Picture an older widow who feels isolated by her living situation and has suffered some cognitive decline. She has inherited money from her late husband, though she is new to managing her finances. Is she vulnerable to elder financial abuse?
You bet. But she probably doesn't think so.
That is the conclusion of a new analysis of survey data on seniors and their finances by Allianz Life, whose clients for insurance, annuities and other financial services include seniors. The company queried over 1,200 seniors and more than 1,000 people ages 40 to 64 about seniors' finances and found that among the seniors, 89 percent were confident they could handle their money on their own. At the same time, 22 percent of the younger group said they were not confident in their own ability to recognize elder financial abuse, or were not sure.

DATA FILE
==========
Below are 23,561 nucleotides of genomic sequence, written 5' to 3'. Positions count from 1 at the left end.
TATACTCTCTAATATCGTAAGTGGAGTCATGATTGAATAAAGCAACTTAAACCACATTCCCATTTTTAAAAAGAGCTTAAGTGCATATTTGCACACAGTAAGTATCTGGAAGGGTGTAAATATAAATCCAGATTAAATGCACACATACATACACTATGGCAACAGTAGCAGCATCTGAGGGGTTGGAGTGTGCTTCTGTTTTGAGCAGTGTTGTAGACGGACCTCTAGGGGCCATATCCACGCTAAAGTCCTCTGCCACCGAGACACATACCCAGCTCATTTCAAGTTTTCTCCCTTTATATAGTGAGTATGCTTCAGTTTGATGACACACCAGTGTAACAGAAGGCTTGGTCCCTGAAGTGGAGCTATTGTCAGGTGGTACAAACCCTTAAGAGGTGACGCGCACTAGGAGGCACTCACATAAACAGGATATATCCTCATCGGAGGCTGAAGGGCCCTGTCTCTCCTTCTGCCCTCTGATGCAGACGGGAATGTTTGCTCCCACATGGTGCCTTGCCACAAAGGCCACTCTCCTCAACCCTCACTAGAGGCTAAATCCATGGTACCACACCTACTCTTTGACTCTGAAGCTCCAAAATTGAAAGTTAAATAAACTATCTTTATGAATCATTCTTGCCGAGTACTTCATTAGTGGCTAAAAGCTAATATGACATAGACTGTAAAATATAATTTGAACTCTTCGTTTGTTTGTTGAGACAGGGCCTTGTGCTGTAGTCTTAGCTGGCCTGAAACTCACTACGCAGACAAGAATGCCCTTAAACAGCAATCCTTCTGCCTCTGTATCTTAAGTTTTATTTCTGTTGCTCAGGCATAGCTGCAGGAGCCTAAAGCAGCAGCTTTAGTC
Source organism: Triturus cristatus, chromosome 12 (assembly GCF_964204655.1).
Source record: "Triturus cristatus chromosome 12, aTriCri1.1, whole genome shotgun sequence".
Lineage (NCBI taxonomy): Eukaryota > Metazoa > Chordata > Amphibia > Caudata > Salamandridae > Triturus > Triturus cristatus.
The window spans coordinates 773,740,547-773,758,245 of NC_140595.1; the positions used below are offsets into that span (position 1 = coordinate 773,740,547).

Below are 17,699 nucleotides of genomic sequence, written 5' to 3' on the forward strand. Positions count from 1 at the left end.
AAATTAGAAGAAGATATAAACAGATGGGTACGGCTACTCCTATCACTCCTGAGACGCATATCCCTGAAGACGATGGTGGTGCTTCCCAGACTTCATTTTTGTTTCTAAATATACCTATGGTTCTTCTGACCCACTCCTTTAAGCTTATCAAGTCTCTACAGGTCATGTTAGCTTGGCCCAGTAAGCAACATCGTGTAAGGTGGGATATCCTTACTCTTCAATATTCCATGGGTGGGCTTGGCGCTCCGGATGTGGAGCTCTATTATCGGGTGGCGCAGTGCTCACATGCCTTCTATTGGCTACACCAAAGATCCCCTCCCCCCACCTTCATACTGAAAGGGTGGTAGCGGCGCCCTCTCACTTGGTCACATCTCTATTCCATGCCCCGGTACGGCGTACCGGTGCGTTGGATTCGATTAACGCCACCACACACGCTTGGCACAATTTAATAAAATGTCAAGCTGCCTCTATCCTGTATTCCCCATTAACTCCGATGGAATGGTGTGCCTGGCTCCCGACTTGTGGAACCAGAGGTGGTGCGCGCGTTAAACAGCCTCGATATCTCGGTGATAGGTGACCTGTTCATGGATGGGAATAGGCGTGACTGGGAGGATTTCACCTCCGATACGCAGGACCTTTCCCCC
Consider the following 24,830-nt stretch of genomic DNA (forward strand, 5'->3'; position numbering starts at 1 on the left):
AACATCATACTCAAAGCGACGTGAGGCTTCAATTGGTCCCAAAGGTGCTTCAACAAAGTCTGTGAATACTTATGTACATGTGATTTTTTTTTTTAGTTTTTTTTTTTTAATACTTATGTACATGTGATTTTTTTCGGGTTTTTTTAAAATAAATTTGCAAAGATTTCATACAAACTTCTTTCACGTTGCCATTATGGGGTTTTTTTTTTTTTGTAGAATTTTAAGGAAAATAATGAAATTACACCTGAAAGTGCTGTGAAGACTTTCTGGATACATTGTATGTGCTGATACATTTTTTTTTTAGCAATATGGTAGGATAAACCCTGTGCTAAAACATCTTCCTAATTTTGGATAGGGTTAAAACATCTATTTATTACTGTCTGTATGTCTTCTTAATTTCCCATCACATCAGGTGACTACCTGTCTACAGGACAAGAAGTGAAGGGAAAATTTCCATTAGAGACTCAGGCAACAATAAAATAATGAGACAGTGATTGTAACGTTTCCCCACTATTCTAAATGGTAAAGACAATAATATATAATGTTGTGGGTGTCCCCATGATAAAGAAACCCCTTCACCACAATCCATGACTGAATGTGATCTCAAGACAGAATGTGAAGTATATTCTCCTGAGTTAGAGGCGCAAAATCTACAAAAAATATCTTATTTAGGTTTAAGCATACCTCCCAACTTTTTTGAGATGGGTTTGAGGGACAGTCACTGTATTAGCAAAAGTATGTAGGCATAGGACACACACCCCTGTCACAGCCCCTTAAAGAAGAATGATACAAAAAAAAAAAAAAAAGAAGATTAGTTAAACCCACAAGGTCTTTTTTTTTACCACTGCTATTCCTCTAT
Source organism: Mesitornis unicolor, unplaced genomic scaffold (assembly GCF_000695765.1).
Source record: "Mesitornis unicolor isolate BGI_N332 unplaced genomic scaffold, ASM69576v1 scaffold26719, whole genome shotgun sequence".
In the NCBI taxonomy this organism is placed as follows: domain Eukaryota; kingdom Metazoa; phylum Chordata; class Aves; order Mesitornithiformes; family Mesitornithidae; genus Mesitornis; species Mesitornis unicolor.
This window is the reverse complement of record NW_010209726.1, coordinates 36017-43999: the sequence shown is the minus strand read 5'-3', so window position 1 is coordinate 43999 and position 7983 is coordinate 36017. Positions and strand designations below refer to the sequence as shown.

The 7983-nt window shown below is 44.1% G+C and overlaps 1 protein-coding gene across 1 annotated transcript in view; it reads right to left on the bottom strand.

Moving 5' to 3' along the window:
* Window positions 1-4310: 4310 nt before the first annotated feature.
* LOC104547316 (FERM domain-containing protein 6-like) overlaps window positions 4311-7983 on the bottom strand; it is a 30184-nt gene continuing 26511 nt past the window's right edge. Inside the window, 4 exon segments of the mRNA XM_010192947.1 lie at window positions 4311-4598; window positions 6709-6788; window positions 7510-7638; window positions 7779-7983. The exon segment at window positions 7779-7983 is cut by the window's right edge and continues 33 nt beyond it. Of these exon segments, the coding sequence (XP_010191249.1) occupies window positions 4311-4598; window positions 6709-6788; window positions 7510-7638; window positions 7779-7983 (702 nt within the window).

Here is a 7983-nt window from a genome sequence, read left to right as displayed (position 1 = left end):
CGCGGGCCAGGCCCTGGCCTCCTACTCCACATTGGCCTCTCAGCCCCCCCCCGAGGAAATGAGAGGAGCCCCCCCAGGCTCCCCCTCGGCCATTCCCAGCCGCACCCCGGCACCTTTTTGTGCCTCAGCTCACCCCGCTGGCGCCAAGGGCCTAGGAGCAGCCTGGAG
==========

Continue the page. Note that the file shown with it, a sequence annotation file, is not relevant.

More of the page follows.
Some 18 percent of family or friends of elderly people are worried about them falling victim to financial abuse, but only 11 percent of the elderly worry. The elderly are also more confident that they have the resources to protect themselves from financial fraud: 82 percent believe that, compared with 58 percent of their family members and friends.
The confidence of the seniors may make them even more vulnerable to financial scams or financial abuse by friends or family members, said Walter White, president and CEO of Allianz Life.
"Everything we understand about the prevalence of the issue would suggest that confidence is misplaced," he said.